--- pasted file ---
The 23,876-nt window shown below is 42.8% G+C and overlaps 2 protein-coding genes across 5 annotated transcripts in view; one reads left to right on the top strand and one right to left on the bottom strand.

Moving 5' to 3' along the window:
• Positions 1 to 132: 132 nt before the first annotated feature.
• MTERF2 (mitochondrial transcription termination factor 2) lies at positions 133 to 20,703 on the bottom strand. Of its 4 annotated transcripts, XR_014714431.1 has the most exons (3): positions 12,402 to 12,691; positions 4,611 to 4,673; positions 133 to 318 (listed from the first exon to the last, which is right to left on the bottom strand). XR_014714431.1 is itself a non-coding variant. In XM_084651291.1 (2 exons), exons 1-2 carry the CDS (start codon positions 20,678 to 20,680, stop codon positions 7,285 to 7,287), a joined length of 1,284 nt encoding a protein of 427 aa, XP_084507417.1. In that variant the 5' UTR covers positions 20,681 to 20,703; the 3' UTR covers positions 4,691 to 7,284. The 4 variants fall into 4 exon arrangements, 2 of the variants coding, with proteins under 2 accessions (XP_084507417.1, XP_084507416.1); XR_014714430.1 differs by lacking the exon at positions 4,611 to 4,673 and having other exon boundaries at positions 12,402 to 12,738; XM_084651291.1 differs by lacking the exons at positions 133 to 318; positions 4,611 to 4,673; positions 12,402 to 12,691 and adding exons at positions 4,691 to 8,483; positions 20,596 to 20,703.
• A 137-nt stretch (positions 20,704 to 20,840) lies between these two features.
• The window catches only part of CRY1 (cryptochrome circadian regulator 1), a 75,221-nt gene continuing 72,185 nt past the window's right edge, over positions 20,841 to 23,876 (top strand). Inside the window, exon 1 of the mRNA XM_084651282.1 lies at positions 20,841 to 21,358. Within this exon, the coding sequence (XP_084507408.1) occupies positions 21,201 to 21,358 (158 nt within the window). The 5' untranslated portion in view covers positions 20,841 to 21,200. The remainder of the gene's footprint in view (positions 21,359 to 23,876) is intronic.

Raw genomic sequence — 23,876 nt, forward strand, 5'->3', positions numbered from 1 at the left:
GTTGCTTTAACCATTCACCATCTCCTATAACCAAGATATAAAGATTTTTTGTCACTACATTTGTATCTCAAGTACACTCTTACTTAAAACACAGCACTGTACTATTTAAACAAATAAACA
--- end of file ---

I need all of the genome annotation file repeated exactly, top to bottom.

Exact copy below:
The 23,876-nt window shown below is 42.8% G+C and overlaps 2 protein-coding genes across 5 annotated transcripts in view; one reads left to right on the top strand and one right to left on the bottom strand.

Moving 5' to 3' along the window:
• Positions 1 to 132: 132 nt before the first annotated feature.
• MTERF2 (mitochondrial transcription termination factor 2) lies at positions 133 to 20,703 on the bottom strand. Of its 4 annotated transcripts, XR_014714431.1 has the most exons (3): positions 12,402 to 12,691; positions 4,611 to 4,673; positions 133 to 318 (listed from the first exon to the last, which is right to left on the bottom strand). XR_014714431.1 is itself a non-coding variant. In XM_084651291.1 (2 exons), exons 1-2 carry the CDS (start codon positions 20,678 to 20,680, stop codon positions 7,285 to 7,287), a joined length of 1,284 nt encoding a protein of 427 aa, XP_084507417.1. In that variant the 5' UTR covers positions 20,681 to 20,703; the 3' UTR covers positions 4,691 to 7,284. The 4 variants fall into 4 exon arrangements, 2 of the variants coding, with proteins under 2 accessions (XP_084507417.1, XP_084507416.1); XR_014714430.1 differs by lacking the exon at positions 4,611 to 4,673 and having other exon boundaries at positions 12,402 to 12,738; XM_084651291.1 differs by lacking the exons at positions 133 to 318; positions 4,611 to 4,673; positions 12,402 to 12,691 and adding exons at positions 4,691 to 8,483; positions 20,596 to 20,703.
• A 137-nt stretch (positions 20,704 to 20,840) lies between these two features.
• The window catches only part of CRY1 (cryptochrome circadian regulator 1), a 75,221-nt gene continuing 72,185 nt past the window's right edge, over positions 20,841 to 23,876 (top strand). Inside the window, exon 1 of the mRNA XM_084651282.1 lies at positions 20,841 to 21,358. Within this exon, the coding sequence (XP_084507408.1) occupies positions 21,201 to 21,358 (158 nt within the window). The 5' untranslated portion in view covers positions 20,841 to 21,200. The remainder of the gene's footprint in view (positions 21,359 to 23,876) is intronic.

Raw genomic sequence — 23,876 nt, forward strand, 5'->3', positions numbered from 1 at the left:
GTTGCTTTAACCATTCACCATCTCCTATAACCAAGATATAAAGATTTTTTGTCACTACATTTGTATCTCAAGTACACTCTTACTTAAAACACAGCACTGTACTATTTAAACAAATAAACA